The United States Supreme Court will hear argument Tuesday morning in one of the most important cases
of the current term: a dispute between California and the federal courts over whether the state must release criminals from prison early to alleviate overcrowding that has become so dire there
that it has been found to be unconstitutionally "cruel and unusual" under the Eighth Amendment.
At stake in the matter, styled Schwarzenegger v. Plata
, isn't just whether and when 38,000 to 46,000 prisoners in the Golden State will be released before their full sentences are served. It's also about whether the federal Prison Litigation Reform Act should be interpreted in a way that will encourage other inmate challenges to other officials running overcrowded prisons in other states. It's a case that highlights the vast failure
of California's prison system and focuses attention again
on the nation's vast and sprawling prison industry
, which churns out a new prison every week to meet the demand supplied by lawmakers and prosecutors and juries. All around the country, state politicians, law-enforcement officials, local prosecutors and other members of the criminal justice system are closely following the case.
It all began, as many of these conflicts do, in California. Responding to a class-action lawsuit brought by prisoners, and following a lengthy series of evidentiary hearings, a special three-judge panel found last year
that the state simply has too many prisoners kept in too few prisons with too few doctors to care for them. The judges wrote:
Tragically, California's inmates have long been denied even that minimal level of medical and mental health care, with consequences that have been serious, and often fatal. Inmates are forced to wait months or years for medically necessary appointments and examinations, and many receive inadequate medical care in substandard facilities that lack the medical equipment required to conduct routine examinations or afford essential medical treatment. Seriously mentally ill inmates languish in horrific conditions without access to necessary mental health care, raising the acuity of mental illness throughout the system and increasing the risk of inmate suicide. A significant number of inmates have died as a result of the state's failure to provide constitutionally adequate medical care. As of mid-2005, a California inmate was dying needlessly every six or seven days.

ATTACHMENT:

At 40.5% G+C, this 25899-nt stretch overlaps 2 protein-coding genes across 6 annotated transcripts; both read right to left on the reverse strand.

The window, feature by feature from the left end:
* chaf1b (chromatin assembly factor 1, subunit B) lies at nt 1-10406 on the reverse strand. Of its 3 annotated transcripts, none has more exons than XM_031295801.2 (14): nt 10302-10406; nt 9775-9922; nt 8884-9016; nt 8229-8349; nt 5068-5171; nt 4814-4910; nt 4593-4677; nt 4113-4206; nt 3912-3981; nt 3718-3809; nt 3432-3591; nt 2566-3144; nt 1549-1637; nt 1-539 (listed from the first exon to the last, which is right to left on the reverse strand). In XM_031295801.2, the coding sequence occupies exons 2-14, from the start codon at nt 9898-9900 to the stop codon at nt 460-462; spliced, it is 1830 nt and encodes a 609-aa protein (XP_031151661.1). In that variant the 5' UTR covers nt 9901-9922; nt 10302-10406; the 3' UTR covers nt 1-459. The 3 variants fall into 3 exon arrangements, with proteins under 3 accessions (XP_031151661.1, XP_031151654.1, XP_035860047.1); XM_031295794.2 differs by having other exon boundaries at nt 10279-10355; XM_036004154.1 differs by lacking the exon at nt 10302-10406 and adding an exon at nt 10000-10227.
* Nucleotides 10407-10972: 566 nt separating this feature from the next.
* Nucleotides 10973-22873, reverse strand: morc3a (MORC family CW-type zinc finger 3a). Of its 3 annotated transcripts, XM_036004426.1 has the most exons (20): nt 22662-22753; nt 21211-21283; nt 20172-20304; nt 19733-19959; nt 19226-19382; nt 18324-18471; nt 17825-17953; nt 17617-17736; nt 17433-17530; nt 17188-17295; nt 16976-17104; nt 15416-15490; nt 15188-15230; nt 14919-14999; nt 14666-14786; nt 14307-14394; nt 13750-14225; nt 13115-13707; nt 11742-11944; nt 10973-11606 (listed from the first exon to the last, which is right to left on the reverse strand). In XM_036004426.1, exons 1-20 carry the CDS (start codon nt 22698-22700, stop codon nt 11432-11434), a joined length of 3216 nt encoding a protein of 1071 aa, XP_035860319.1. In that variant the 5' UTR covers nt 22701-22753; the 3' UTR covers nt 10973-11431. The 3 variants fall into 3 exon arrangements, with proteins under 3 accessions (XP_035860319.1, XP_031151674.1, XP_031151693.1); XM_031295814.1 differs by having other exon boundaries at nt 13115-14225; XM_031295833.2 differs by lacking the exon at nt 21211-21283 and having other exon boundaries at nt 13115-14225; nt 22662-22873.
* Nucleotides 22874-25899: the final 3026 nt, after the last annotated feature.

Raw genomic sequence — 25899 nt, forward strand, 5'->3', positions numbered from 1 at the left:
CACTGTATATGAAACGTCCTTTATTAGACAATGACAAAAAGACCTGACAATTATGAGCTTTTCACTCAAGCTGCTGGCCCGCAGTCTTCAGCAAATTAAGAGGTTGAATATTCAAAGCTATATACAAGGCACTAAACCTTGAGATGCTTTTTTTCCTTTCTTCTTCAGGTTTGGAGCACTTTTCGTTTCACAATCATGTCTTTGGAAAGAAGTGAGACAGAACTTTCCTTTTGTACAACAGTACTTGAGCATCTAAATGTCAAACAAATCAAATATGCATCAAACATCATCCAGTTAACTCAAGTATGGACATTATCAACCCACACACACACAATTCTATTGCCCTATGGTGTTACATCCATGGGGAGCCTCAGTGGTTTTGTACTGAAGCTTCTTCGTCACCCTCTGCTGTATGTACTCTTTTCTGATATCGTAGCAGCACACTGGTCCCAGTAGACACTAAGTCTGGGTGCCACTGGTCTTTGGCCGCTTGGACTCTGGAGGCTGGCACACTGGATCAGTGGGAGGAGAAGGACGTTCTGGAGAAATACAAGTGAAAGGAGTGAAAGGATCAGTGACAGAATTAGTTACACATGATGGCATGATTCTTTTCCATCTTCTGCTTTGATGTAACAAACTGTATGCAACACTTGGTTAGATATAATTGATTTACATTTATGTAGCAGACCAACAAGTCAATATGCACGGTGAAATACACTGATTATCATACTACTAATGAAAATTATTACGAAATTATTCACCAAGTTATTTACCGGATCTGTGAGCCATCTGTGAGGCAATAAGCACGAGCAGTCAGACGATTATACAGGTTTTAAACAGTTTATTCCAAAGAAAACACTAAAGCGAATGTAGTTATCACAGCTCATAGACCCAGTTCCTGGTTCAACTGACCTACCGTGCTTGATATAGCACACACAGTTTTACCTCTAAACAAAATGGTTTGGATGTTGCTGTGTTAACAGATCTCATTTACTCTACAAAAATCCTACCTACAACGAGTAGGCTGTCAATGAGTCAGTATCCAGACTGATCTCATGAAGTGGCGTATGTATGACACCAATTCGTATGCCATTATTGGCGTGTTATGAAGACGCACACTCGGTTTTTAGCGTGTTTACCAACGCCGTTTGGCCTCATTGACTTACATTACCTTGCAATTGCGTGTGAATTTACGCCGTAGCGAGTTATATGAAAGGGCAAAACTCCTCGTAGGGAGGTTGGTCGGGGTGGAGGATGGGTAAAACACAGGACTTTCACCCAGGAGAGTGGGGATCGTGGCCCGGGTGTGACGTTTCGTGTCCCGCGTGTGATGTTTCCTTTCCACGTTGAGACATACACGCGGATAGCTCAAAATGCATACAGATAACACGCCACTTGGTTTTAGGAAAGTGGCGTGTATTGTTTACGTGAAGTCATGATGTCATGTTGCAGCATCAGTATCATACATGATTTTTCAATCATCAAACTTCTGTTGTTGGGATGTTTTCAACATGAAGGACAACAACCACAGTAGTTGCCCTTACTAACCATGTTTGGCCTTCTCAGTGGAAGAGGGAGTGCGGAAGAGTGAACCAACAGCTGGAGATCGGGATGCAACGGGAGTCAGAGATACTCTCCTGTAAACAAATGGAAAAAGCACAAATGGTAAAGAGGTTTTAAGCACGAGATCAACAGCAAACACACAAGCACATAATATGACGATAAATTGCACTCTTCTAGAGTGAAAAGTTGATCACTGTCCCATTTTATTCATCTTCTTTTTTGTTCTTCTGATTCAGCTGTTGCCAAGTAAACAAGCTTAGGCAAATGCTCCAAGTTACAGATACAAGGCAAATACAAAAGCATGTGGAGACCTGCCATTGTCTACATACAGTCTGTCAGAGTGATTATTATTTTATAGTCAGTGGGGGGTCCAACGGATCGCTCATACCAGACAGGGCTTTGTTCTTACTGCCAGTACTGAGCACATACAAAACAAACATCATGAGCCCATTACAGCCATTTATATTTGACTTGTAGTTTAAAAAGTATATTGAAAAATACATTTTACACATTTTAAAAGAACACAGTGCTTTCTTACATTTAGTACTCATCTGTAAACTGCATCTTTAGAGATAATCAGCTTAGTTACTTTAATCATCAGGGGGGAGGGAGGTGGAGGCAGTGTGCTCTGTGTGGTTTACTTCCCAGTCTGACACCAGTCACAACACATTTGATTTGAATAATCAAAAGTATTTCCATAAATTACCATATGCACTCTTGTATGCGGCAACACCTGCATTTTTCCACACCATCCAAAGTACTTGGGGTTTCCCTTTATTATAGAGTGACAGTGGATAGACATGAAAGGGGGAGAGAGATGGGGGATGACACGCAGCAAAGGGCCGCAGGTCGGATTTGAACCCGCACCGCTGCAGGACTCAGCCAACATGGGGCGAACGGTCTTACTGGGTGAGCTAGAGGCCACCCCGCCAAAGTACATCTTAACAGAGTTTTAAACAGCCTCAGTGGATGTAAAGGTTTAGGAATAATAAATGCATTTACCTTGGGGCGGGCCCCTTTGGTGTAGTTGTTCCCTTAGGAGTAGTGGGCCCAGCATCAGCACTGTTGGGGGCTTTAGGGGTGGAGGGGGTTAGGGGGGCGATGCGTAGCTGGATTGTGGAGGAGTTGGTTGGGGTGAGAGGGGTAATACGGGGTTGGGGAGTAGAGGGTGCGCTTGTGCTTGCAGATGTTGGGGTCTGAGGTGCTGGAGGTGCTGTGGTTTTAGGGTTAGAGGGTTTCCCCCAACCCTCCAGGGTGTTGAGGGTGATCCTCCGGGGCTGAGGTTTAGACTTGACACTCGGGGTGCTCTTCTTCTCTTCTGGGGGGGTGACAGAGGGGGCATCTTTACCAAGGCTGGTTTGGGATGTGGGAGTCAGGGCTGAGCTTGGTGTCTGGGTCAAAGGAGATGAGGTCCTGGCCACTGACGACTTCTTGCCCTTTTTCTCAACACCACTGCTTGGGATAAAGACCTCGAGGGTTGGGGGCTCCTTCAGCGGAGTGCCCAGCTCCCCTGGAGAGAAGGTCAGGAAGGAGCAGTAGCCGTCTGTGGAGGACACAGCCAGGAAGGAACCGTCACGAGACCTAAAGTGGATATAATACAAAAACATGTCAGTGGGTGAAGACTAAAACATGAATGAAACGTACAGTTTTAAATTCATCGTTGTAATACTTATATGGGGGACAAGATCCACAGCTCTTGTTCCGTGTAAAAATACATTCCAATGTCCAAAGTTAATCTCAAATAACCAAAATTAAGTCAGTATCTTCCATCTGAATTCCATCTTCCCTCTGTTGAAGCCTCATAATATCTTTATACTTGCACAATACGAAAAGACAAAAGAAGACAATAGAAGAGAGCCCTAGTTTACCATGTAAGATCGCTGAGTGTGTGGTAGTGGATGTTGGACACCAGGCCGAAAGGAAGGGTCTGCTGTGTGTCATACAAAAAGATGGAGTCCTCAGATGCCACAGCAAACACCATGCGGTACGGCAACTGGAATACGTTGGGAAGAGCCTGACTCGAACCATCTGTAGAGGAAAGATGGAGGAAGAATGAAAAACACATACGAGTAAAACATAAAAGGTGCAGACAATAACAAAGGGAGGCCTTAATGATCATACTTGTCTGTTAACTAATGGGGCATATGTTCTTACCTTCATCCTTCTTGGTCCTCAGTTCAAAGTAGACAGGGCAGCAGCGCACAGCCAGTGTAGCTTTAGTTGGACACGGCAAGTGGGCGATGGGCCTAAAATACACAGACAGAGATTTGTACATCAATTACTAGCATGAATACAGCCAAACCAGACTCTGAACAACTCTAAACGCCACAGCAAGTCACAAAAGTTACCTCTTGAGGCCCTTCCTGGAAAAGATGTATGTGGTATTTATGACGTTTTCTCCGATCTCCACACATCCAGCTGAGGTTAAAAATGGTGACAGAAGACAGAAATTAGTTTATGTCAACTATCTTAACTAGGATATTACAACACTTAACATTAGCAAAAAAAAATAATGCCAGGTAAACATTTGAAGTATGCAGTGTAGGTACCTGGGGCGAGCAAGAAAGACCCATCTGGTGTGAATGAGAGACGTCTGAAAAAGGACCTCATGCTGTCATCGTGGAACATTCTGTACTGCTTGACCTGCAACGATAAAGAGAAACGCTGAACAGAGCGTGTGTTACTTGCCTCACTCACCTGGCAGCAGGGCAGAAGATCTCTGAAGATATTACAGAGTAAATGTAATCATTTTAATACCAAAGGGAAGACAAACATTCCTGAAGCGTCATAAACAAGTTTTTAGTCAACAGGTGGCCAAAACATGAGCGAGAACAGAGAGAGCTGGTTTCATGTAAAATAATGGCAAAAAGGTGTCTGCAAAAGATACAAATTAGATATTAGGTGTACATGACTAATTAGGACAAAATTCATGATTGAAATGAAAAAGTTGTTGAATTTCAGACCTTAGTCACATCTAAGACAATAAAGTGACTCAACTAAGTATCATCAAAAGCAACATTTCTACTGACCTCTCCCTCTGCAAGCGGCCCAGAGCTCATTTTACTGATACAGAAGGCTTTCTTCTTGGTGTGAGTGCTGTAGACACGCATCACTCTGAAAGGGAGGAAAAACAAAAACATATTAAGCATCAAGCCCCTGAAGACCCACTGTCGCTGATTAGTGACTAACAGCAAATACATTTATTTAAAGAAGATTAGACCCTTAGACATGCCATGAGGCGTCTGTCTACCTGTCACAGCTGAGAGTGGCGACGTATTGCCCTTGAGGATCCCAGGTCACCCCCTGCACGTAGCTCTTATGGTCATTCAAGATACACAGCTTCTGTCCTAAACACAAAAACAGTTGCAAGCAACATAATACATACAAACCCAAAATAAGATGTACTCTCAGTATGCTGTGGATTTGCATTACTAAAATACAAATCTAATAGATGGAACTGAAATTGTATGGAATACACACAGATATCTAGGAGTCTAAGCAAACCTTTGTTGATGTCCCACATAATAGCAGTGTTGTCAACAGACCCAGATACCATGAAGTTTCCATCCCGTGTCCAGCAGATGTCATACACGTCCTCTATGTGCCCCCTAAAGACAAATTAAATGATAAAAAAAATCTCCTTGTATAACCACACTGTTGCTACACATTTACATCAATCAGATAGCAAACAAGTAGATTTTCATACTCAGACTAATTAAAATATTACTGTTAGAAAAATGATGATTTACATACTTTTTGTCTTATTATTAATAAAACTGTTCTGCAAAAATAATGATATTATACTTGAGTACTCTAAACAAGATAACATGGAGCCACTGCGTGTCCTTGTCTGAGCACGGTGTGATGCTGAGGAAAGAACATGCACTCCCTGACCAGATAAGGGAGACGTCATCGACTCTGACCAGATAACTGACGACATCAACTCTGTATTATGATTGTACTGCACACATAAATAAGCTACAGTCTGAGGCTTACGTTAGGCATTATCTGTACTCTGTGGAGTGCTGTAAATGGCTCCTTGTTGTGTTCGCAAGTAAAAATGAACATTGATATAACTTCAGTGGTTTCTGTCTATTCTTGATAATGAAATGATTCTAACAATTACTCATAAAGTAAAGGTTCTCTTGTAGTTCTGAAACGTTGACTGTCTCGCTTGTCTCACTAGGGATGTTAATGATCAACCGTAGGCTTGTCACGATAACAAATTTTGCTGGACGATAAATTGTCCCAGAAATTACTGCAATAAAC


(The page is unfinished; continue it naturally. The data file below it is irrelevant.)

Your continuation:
Accordingly, the panel ordered California to reduce its inmate population by tens of thousands of prisoners to improve the conditions for those prisoners who would remain incarcerated. The judges acknowledged that the prisoner release would require a reallocation of spending between state and local government. "Counties may well require additional financial resources from the state in order to ensure that no significant adverse public safety impact results from the state's population reduction measures," the judges wrote. "Counties may, for example, need additional financial resources in order to fund the additional costs of ongoing rehabilitation, re-entry, drug or alcohol, educational, and job training programs. Reducing the number of persons it imprisons should result in significant savings to the state. We do not now decide whether and to what extent the state should allocate part of its savings from such reductions to the counties. ..."
State officials, led by Gov. Arnold Schwarzenegger, appealed this ruling, and a subsequent ruling
, even as they prepare to implement its directives. California officials say they are aware of the problems noted by the judges, agree that the present state of overcrowding is unacceptable, and have offered their own plan to reduce prison populations in the state by releasing some non-violent offenders and by sending other inmates to out-of-state prisons. But California also says that the judges went too far, legally and practically, in crafting the release order. State officials say that any constitutional violations stemming from any overcrowding are no longer occurring so that they may not form the basis for the remedy currently being imposed by the courts.
Moreover, California has told the justices that it cannot promise that the money saved from its prison budget -- money saved because there will be fewer prisoners -- will be spent on ensuring public safety. "There is," state lawyers wrote in their brief, "no guarantee that California, which remains mired in fiscal crisis, has the financial ability to offer those services, or that the political branches would agree to direct available funds to released prisoners rather than other pressing needs." Other states have chimed in
on the debate on California's side, arguing that the federal judges exceeded their authority under the Prison Litigation Reform Act by not properly evaluating whether the ordered release would "invariably place innocent citizens at much greater risk of victimization."
Since the case began, half a decade ago, there are 8,000 fewer inmates in California's prisons. But now the justices have to determine the proper scope of the Prison Litigation Reform Act, whether the judges exceeded it when they issued their landmark ruling last year, and whether California ought to have more power to decide for itself the timing of its prison reform. Not surprisingly, then, the justices have expanded the length of Tuesday's argument an extra 20 minutes -- up to 80 minutes
-- to ensure the lawyers have an opportunity to tackle the complex issues involved.